Energy transition will be constrained by green skills gap of c.200,000 workers - PwC Green Jobs Barometer

08 Aug 2022

  • Increases in renewable and  low carbon energy generation will be constrained by a significant shortage of skilled labour which cannot be addressed from the existing UK energy sector workforce alone 
  • Despite fears that net zero will drive job losses across energy sectors, PwC’s research shows net job loss will be minimal -  energy workers have the right skills for green jobs but issues including the proportion retiring will create a shortfall to meet the expected demand
  • A fresh pipeline of approximately 200,000 people will need training for green energy jobs to keep the energy transition on track

New PwC analysis reveals a significant green energy skills gap of around 200,000 workers is emerging that must be addressed if the UK is to deliver on long term energy security and meet its energy transition targets.

The Energy Transition and Jobs - a research paper that builds on PwC’s Green Jobs Barometer - notes a 270,000 pool of transferable skilled workers  from the existing oil and gas sector. But of this, around 20% are expected to retire by 2030, leaving only 216,000 transferable workers to help plug the 400,0001 jobs needed to build the net zero energy workforce across adjacent areas such as nuclear, hydrogen and renewables. It also suggests that increases in renewable energy generation will be constrained by this significant shortage of skilled labour.

The implication is an urgent need for policy makers and the energy industry to work together to promote re/upskilling of the workforce and encourage a fresh pipeline of talent or risk the successful transition to net zero by 2050. According to the research, demand is already building with a 3.5% increase from 21.1% to 24.6% in green job adverts across the electricity and gas sectors between 2020 and 2021. 

Vicky Parker, Power and Utilities leader at PwC, said: 

“To support the delivery of net zero, the UK is facing a continuous rise in the demand for electricity which must be met by a huge increase in low carbon energy generation and a more efficient whole system approach to balance both supply and demand. Demand for new skills and capabilities will only accelerate so it’s vital we attract and build a diverse pipeline of talent.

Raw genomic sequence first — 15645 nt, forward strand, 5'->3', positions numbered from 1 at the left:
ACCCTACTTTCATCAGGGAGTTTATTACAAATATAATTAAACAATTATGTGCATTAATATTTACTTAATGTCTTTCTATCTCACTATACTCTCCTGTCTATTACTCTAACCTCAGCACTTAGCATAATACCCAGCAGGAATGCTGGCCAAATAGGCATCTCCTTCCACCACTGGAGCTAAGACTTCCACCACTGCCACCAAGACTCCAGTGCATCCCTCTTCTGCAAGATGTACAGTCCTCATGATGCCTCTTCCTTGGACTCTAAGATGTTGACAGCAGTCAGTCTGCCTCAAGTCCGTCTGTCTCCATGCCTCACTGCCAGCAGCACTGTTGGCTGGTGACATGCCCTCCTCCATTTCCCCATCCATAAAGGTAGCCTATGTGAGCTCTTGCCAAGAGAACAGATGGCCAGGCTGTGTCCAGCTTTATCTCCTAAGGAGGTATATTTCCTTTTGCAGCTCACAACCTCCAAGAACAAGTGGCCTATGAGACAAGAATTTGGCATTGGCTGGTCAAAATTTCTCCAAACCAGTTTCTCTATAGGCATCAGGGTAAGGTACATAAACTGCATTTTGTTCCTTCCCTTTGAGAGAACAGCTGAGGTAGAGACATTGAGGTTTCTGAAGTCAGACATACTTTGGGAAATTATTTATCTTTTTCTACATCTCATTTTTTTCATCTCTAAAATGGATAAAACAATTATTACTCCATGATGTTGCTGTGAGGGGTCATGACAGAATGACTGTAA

“Government and industry must work together to develop these new skills and capabilities at scale while encouraging diversity and reflecting regional requirements. Meeting such a challenge needs to start at school age, continuing through university programmes, apprenticeships and beyond.  However, all this must be underpinned by confidence around long-term job security and stability to attract and retain the necessary talent.”

On a positive note, the research suggests that job loss caused by the demise of carbon intensive industries will be far less than feared.  This is due to in-sector skills demand for additional jobs in offshore wind (41,000 by 2026) and nuclear (40,000 by 2030) combined with high transferability of skills in the energy sector. As much as 90% of roles in the sector are transferable, meaning that net job losses are set to be minimal and may not be realised until after 2030.

Carl Sizer, management board member and head of regions at PwC, commented

“While the shift to green energy is as significant as the industrial revolution, job loss should be far less this time round.  Rather than face an abrupt cliff edge, workers will see their roles become greener over time, many should be able to stay in the same company, while others will reach retirement age.

“The big challenge will be finding additional workers outside the energy sector to build the clean energy labourforce needed for net zero. The opportunity is to create highly skilled jobs in locations that may currently lack these.”

The research, which includes consultation with key UK energy sector stakeholders across oil & gas, renewables and nuclear power, also highlights challenges for workforce gender and ethnic diversity.  Given that women and ethnic minorities are traditionally underrepresented in the energy industry, there is a risk that this trend continues and could even become more pronounced as the sector expands. 

Dr Eduardo Rodriguez Monemayor, PwC’s Labour Market Economist and co-author of the research, said:

“To secure the significant volume of workers needed to fuel the energy transition, the sector will need to draw from a more diverse pool of people. Historically, very few energy industry roles have been held by women or ethnic minorities and this needs to change.

“To attract more people into green energy jobs a range of interventions should be considered including  ‘green’ apprenticeship programmes and technical green career pathways.

“If action to address this isn’t taken now, the UK is at risk of falling behind its roadmap to reach net zero and combat climate change, something that is front of mind given current energy prices, supply chain challenges and record breaking temperatures.” 



  1. National Grid 2020 - Building the Net Zero Energy Workforce


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